During the trial he identified the defendant as one of the individuals present at the time he was beaten and robbed. Before concluding his testimony (in chief), Darty acknowledged that he was one-hundred percent positive that the appellant was one of the ones who robbed him. From the record:

"Q Mr. Darty, I would like to ask you this question and I would like for you to keep in mind the fact this man is charged with robbery. Are you positive that's the man, 100 percent positive? "A Yes, sir. "Q Look over here at him. Are you positive that's the man? "A Yes, sir."

In Jones v. State, 174 Ala. 53, 57 So. 31, the Supreme Court of Alabama stated:

"`When by prearrangement, or on the spur of the moment, two or more persons enter upon a common enterprise or adventure, and a criminal offense is contemplated, then each is a conspirator, and if the purpose is carried out each is guilty of the offense committed, whether he did any overt act or not. This rests on the principle that one who is present, encouraging, aiding, abetting, or assisting, . . . the active perpetrator in the commission of the offense, is a guilty participant, and, in the eye of the law, is equally guilty with the one who does the act. Such community of purpose, or conspiracy, need not be proved by positive testimony. It rarely is so proved. The jury are to determine whether it exists, and the extent of it, from the conduct of the parties and all the testimony in the case.' Morris v. State, 146 Ala. 66, 41 So. 274."

The Alabama Supreme Court further observed in Jones v. State, supra, that:

"Aid and abet `comprehend all assistance rendered by acts or words of encouragement or support or presence, actual or constructive, to render assistance should it become necessary. No particular acts are necessary. If encouragement be given to commit the felony, or if, giving due weight to all the testimony, the jury are convinced beyond a reasonable doubt that the defendant was present with a view to render aid should it become necessary, then that ingredient of the offense is made out.' Raiford's Case, 59 Ala. 106; Tally's Case, 102 Ala. 25 et seq., 15 So. 722."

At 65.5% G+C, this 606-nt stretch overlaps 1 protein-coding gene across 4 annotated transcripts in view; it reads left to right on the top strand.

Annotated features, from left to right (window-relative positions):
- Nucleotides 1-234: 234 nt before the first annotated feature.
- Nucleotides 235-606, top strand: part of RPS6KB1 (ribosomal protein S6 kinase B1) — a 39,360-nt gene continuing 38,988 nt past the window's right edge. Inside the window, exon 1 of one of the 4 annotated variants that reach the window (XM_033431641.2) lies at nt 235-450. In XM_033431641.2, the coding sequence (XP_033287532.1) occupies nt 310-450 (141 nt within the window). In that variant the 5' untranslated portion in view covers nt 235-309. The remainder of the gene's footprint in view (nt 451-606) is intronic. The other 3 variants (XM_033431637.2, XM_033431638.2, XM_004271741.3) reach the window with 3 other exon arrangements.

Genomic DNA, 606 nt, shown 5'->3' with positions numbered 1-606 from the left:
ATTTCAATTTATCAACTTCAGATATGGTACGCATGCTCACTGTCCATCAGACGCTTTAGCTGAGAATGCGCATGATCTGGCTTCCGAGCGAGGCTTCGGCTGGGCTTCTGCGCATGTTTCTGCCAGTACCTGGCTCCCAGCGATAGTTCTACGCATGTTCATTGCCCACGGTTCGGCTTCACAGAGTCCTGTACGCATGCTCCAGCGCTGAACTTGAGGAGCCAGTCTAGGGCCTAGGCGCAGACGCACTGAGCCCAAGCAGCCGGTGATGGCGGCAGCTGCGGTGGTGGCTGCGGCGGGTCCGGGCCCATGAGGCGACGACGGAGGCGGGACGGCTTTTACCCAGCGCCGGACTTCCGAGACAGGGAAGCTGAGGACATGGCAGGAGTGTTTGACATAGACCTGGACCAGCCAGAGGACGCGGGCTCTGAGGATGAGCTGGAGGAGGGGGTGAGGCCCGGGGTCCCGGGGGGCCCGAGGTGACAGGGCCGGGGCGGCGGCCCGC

The evidence in this case warranted a finding of concerted action on the part of the appellant and the others going to the remote place where the robbery was committed. They were all in a position to render assistance in the commission of this crime. Legal evidence existed from which the jury could by fair inference find that the appellant participated in this robbery. Under these circumstances, this court has no right to disturb the verdict. The question whether this evidence existed was a question of law. The weight and probative value was for the jury's consideration. Haggler v. State, supra.

We are of the opinion that the facts and circumstances produced at trial, together with the inferences to be drawn therefrom, were sufficient to warrant the jury's verdict and to sustain the judgment of conviction.

No error appearing in the record, the judgment of the trial court is affirmed.


All the Judges concur.